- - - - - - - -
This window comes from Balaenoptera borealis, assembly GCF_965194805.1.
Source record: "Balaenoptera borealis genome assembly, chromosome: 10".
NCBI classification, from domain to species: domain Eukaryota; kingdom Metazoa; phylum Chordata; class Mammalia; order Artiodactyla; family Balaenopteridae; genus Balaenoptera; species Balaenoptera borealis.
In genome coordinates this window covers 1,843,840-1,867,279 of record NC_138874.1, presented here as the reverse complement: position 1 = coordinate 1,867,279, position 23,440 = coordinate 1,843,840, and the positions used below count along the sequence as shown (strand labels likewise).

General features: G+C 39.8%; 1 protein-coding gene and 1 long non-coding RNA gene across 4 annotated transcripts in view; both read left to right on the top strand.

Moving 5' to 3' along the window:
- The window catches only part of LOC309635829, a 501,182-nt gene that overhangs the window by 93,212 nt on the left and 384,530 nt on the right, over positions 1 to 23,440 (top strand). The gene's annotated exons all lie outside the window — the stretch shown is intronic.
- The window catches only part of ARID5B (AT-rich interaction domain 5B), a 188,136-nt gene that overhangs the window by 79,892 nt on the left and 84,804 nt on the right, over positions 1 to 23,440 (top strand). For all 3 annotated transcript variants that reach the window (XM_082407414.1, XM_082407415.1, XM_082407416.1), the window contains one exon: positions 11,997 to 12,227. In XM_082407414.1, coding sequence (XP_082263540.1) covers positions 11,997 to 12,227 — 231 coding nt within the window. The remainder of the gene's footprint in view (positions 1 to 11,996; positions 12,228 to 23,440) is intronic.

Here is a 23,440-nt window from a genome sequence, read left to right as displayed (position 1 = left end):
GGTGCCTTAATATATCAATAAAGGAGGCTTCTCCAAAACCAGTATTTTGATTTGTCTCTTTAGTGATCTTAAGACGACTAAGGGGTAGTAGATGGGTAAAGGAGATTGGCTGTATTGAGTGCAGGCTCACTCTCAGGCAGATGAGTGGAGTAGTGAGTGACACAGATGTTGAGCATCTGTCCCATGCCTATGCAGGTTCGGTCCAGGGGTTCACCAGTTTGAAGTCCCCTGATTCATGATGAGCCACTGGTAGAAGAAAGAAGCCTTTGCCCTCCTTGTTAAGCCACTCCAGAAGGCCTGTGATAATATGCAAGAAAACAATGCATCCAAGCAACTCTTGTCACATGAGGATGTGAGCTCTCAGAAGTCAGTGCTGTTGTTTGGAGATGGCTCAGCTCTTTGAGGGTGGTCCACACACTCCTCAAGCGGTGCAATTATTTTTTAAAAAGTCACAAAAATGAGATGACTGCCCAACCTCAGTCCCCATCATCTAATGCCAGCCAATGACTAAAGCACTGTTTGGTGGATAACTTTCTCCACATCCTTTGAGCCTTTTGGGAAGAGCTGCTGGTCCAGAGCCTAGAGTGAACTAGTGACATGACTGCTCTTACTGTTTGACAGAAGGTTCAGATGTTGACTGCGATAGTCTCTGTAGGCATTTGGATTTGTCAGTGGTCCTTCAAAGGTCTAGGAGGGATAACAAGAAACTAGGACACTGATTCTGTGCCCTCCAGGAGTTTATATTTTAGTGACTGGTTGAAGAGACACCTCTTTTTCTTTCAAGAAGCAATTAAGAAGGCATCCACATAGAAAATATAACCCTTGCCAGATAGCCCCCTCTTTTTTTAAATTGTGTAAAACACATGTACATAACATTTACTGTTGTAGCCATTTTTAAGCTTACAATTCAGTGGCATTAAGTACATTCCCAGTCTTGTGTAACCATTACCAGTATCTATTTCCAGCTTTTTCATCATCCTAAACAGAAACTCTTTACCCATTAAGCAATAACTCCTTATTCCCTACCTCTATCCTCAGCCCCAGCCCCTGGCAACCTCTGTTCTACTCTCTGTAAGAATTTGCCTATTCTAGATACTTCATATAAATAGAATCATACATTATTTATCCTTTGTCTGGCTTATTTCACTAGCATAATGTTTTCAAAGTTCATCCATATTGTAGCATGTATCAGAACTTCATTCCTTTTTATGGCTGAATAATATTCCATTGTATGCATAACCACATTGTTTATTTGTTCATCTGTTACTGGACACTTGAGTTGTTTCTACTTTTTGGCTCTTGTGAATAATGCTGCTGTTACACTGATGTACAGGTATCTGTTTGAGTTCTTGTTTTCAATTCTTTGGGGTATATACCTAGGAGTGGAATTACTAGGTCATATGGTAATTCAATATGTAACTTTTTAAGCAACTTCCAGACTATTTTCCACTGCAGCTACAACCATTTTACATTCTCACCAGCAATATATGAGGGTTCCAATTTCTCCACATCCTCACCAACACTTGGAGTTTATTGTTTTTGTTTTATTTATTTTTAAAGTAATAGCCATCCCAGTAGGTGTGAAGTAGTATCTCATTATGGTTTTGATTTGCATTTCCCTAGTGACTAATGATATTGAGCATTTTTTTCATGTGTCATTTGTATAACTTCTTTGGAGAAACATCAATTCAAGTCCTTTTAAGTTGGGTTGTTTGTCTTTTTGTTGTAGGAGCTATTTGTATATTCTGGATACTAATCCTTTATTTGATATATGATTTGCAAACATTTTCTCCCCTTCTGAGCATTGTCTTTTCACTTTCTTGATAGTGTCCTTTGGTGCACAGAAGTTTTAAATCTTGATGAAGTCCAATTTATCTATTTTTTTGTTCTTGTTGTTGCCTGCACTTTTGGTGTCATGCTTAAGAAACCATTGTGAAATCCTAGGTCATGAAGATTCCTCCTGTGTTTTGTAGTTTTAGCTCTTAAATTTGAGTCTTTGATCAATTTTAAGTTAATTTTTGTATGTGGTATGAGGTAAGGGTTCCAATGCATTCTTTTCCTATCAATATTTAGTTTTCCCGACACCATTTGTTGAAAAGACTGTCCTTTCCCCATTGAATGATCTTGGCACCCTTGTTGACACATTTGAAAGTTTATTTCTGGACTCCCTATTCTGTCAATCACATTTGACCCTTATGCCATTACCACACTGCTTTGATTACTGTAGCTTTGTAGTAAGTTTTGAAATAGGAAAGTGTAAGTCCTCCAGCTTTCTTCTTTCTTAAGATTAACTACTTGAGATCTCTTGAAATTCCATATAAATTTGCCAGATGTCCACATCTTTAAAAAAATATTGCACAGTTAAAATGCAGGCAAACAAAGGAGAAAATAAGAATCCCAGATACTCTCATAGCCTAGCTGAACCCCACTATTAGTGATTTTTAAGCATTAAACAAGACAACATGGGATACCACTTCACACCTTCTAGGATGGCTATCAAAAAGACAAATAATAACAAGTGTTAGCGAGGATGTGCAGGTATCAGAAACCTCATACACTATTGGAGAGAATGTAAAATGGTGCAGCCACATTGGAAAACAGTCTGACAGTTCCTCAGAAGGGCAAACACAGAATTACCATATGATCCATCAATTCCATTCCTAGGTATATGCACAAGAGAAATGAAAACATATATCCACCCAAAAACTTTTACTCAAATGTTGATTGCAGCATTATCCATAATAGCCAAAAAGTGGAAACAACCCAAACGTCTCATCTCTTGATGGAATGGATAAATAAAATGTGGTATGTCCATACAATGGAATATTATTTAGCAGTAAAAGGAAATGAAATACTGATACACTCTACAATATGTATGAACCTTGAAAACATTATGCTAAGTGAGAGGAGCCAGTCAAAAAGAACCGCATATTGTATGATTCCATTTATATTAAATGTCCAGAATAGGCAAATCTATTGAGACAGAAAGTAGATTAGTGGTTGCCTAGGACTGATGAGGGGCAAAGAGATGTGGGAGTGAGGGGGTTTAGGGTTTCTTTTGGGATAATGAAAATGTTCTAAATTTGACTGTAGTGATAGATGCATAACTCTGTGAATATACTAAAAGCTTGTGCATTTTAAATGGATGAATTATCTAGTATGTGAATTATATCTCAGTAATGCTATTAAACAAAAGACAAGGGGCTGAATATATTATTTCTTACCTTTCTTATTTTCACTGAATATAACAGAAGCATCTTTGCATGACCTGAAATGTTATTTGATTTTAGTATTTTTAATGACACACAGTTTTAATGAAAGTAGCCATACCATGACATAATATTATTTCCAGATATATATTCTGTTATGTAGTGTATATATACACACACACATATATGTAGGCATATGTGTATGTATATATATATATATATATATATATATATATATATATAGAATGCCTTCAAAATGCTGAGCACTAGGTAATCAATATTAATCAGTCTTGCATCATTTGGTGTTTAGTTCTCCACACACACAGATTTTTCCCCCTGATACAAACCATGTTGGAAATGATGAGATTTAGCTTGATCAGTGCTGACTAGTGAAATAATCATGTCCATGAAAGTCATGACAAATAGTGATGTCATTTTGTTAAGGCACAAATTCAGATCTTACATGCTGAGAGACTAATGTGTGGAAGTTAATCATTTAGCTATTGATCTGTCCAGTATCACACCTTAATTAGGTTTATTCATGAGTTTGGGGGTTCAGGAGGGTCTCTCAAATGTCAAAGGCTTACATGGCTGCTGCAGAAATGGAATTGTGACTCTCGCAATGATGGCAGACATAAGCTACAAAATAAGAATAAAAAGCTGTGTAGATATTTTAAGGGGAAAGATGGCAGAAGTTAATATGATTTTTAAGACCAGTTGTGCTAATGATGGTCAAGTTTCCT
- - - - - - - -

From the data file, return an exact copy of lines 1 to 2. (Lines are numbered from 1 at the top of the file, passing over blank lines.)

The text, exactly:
This window comes from Balaenoptera borealis, assembly GCF_965194805.1.
Source record: "Balaenoptera borealis genome assembly, chromosome: 10".